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Ventilator Management
Jun 22, 2018

Intubation, with subsequent mechanical ventilation, is a common life-saving intervention in the emergency department (ED). Given the increasing length of stay of ventilated patients in EDs, it is necessary for emergency practitioners to have a good understanding of techniques to optimize mechanical ventilation and minimize complications.

Many different strategies of positive-pressure ventilation are available; these are based on various permutations of triggered volume-cycled and pressure-cycled ventilations and are delivered at a range of rates, volumes, and pressures. Poor ventilatory management can inflict serious pulmonary and extrapulmonary damage that may not be immediately apparent.

The findings of this systematic review suggest that HFO was a promising treatment for ALI and ARDS prior to the uptake of current lung protective ventilation strategies. These findings may not be applicable with current conventional care, pending the results of large multi-centre trials currently underway.

Mechanical ventilation is an effective means of life support and respiratory therapy, has been widely applied in clinic fields. Especially in recent years, the construction of the emergency in two level of first-class hospital and ICU established, ventilator applications gain popularity. Ventilator alarm is a frequent problem in mechanical ventilation, if handled improperly, not only affect the ventilator's using, but also endanger the patient's life. So correct judgment and timely remove alarm is very important. Clinical medical staff who are not very familiar with ventilator application will feel the tension and pressure on ventilator alarm, even feel be at a loss, they can not be quickly make sure the reasons and perform the correct treatment.This paper analyzes the reasons of ventilator alarm in order to help doctors and nurses to handle the common reasons,and further improve the success rate of resuscitation of critically ill patients.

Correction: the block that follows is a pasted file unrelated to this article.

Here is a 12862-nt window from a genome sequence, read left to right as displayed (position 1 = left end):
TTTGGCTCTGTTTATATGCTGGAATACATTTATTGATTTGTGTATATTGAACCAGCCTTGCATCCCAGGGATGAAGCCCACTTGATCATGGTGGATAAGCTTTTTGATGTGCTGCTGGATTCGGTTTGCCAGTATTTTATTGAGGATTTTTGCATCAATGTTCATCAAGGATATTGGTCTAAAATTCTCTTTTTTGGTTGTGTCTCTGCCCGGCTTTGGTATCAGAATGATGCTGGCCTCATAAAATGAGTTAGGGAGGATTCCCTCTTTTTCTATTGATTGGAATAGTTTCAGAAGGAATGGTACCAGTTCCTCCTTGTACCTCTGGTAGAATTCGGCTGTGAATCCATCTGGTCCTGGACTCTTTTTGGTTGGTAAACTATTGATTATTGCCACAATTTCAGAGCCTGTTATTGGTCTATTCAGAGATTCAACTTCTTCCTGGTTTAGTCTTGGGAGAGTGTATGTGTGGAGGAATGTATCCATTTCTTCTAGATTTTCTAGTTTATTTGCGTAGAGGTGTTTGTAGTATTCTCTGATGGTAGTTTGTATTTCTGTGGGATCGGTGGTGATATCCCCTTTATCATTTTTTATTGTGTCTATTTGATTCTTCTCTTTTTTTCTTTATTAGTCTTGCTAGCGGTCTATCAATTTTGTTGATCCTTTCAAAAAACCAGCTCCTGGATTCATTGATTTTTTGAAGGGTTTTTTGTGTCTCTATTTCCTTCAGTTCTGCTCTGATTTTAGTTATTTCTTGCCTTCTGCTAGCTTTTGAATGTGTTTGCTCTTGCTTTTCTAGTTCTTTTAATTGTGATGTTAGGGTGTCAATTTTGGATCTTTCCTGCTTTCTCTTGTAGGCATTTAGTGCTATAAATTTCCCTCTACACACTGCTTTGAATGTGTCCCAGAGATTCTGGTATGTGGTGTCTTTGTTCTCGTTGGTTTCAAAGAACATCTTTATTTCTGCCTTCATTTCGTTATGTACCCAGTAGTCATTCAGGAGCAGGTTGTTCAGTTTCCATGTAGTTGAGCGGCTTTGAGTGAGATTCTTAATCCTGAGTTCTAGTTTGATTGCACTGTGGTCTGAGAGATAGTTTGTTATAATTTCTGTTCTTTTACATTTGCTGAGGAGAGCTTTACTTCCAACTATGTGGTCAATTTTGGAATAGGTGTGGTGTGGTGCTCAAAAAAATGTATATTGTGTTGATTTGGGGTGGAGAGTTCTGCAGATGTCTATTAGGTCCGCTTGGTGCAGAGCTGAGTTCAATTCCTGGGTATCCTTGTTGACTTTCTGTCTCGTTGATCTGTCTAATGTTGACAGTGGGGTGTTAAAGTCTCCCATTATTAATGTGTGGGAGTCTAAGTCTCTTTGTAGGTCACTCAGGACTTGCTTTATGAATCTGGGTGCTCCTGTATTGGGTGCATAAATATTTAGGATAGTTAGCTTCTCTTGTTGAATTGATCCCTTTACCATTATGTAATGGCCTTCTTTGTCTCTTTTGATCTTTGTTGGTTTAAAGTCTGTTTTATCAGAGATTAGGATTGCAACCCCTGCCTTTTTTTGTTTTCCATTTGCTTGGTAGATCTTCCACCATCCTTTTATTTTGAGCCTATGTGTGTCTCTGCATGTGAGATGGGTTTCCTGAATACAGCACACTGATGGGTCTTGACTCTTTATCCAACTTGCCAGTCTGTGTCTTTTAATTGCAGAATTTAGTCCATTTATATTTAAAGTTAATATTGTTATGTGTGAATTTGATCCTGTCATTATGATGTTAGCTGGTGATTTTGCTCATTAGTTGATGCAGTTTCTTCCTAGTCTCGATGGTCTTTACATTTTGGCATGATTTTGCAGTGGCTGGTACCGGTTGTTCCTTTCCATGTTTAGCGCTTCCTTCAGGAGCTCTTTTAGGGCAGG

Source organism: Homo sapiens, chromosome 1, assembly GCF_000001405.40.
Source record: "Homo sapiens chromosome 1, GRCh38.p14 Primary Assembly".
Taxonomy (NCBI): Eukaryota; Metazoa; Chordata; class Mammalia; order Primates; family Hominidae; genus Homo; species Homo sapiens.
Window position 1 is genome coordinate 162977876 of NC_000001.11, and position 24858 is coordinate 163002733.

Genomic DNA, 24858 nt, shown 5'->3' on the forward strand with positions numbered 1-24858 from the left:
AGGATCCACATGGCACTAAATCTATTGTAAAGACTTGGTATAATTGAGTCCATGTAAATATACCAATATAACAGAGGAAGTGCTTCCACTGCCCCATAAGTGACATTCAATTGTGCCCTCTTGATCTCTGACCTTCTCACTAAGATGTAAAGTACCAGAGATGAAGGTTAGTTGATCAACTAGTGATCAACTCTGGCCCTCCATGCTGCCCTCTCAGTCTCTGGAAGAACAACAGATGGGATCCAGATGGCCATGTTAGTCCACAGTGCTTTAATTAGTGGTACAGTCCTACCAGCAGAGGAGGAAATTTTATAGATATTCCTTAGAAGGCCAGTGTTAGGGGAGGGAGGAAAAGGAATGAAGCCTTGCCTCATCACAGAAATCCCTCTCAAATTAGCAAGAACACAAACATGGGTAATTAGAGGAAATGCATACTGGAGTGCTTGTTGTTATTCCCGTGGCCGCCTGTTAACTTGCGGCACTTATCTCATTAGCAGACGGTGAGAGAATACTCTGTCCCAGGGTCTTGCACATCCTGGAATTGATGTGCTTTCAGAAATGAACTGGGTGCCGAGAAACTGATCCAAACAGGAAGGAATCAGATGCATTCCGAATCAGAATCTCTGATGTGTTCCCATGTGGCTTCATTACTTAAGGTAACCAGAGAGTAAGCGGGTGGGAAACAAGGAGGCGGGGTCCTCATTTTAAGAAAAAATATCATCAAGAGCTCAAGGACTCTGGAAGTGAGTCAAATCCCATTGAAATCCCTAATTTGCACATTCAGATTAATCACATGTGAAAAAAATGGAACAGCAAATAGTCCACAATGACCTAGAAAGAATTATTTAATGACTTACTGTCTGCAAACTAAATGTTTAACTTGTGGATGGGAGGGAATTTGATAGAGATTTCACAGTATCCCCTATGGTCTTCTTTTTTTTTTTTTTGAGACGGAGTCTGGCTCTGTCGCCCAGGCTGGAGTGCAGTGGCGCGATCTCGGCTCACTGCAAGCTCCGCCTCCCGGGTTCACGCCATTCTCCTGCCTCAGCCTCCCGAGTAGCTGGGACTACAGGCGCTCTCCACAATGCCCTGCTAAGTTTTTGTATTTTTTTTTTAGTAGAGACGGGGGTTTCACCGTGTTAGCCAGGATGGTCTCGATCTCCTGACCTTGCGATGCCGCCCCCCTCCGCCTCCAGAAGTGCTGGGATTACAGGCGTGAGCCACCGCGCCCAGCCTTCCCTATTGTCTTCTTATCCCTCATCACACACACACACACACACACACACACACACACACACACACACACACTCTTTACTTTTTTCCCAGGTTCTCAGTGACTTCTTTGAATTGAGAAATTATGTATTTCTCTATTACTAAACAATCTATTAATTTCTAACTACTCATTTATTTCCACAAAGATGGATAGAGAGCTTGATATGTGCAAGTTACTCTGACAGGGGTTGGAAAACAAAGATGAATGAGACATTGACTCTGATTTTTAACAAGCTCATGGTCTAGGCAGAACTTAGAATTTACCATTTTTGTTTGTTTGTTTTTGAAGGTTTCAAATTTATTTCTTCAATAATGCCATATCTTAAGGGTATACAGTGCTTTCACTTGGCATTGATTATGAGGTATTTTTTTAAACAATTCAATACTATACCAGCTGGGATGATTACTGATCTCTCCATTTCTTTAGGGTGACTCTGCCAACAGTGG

Antibiotic treatment of clinically diagnosed VAP was associated with lower overall survival than withholding treatment. Antibiotic treatment of VAP diagnosed by invasive (PSB) or semi-invasive (pBAL) techniques was associated with better survival than withholding treatment, although withholding antibiotic therapy was favored as the mortality rate of antibiotic-treated VAP approached 70%. Invasive or semi-invasive diagnostic techniques should be used to diagnose VAP, guide therapy, and thereby potentially improve survival. A prospective, randomized trial assessing outcome according to diagnostic technique is needed.

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